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Profit from the Pros By Kevin Matras Executive Vice President
Dow And S&P End Higher For The Week After Impressive Rebound
Stocks finished mostly higher on Friday and mostly higher for the week.
And what a week it was. After plunging on Monday, all of the indexes then spent the rest of the week rebounding. And by week's end, the Dow, which was down by -2.81% at its worst on Monday, closed up 0.62% for the week. The S&P, which was down -2.87% at its worst, was up 0.51% by week's end. And the Nasdaq, which was down by -3.34% at its worst, finished just -3.79 points or -0.02% away from a full retracement of Monday's drop.
On Monday of last week, word that a Chinese company, Evergrande, one of China's largest real estate developers, might not be able to meet its mounting debt payments and that they could go under, roiled the markets. With more than $300 billion in debt, some began to compare Evergrande's situation to the Lehman debacle back in 2008.
Even though the situation did not improve during the week, some started questioning the accuracy of the comparison. And while it would be a negative for China, folks began downplaying the impact it would have on the world economy.
And socks started to rebound.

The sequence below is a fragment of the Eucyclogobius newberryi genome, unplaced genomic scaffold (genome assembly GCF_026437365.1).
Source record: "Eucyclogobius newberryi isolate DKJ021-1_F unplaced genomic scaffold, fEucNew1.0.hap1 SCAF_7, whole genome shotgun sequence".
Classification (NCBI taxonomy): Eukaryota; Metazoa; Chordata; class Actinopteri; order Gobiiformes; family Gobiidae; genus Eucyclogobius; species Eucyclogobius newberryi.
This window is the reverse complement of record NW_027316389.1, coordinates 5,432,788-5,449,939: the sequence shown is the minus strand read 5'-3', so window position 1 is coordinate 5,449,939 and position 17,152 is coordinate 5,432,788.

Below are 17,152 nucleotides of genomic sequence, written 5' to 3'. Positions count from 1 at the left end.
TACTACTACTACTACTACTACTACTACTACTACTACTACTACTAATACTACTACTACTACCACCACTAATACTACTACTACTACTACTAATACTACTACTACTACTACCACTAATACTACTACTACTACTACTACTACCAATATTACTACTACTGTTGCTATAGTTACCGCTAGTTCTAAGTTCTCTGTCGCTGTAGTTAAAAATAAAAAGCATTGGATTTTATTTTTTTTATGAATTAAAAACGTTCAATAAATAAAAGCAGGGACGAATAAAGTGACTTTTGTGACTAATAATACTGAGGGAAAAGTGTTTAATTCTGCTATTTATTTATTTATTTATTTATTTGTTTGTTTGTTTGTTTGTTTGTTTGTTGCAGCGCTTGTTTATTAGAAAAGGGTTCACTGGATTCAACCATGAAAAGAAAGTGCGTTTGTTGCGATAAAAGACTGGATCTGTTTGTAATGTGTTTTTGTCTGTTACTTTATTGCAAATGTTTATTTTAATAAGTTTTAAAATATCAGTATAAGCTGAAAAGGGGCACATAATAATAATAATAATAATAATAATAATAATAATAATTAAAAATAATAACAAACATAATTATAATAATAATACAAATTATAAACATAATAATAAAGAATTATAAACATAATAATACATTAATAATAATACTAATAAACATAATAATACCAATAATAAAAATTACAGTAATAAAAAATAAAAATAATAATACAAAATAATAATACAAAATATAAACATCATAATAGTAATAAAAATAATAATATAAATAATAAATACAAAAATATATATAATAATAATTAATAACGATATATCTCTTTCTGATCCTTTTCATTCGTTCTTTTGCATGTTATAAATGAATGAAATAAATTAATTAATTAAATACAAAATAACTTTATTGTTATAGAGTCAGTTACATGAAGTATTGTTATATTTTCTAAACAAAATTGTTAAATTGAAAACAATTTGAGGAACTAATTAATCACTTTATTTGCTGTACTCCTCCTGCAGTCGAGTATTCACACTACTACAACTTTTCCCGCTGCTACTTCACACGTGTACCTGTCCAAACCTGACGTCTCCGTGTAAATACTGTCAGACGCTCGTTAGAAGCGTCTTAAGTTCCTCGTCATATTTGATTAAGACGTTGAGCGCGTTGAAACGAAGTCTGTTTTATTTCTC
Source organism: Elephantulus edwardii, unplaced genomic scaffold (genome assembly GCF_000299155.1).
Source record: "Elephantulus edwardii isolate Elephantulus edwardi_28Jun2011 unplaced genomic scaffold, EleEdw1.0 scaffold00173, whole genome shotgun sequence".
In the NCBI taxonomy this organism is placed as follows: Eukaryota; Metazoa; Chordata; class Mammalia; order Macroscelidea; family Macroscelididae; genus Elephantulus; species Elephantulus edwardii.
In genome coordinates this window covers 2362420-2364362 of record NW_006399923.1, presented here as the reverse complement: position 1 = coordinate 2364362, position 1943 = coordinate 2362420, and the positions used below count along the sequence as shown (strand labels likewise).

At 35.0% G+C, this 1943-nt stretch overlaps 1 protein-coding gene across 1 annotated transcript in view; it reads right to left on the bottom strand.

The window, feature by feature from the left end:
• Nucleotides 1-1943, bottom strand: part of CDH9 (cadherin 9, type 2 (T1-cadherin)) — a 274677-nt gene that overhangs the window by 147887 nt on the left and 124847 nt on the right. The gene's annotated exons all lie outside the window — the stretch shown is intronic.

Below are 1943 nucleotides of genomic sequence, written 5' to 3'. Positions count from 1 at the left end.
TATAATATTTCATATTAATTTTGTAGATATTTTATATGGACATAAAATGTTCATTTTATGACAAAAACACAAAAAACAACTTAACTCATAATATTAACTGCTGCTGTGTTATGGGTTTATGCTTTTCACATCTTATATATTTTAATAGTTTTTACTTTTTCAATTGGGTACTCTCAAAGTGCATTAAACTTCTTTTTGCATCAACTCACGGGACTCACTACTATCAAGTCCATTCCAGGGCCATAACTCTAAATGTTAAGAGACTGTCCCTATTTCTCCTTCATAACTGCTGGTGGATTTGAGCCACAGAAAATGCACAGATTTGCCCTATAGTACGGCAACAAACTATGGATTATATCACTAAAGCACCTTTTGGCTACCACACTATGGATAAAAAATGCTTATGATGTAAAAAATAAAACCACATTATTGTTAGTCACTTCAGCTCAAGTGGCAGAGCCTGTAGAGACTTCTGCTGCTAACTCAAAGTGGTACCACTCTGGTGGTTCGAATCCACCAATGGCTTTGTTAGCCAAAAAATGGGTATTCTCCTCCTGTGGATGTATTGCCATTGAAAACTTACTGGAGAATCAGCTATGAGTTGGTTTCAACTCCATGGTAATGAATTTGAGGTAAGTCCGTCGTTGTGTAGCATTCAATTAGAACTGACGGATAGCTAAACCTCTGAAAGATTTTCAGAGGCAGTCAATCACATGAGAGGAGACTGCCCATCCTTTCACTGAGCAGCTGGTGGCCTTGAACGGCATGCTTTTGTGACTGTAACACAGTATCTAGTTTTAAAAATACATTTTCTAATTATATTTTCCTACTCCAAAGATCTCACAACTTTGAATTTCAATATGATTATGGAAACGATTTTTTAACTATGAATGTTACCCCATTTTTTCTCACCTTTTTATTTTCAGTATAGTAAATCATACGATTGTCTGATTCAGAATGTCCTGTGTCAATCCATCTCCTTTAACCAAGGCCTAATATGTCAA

Then the markets cheered Wednesday's FOMC Announcement where the Fed indicated they could begin their bond-tapering "soon," which the market interpreted to mean their next Fed meeting in early November.
Why cheer about tightening monetary policy (albeit just a little)?
Because 1) it shows the Fed's confidence in the recovery, and 2) it shows they won't let inflation get too hot before acting. And that was reassuring to the market.
As for rates, they expect those to remain near zero for the foreseeable future. While the Fed's policymakers were split on whether rates could begin to rise sometime in 2022 or sometime in 2023, it's clear nothing is going to happen this year. And whenever they do decide to raise rates, it will likely be the most telegraphed move with the biggest heads up in history.
This week, the focus will likely shift to Washington as the House is expected to bring the $3.5 trillion domestic spending bill, and the $1.2 trillion infrastructure bill up for a vote. And the Senate will need to decide how to act on the Debt Ceiling after the House voted to fund the government thru Dec. 3rd, and suspend the borrowing limit until the end of 2022.
In the meantime, stocks are back near their all-time highs.
And it won't take much to retest those highs, and send them even higher.
Executive Vice President, Zacks Investment Research
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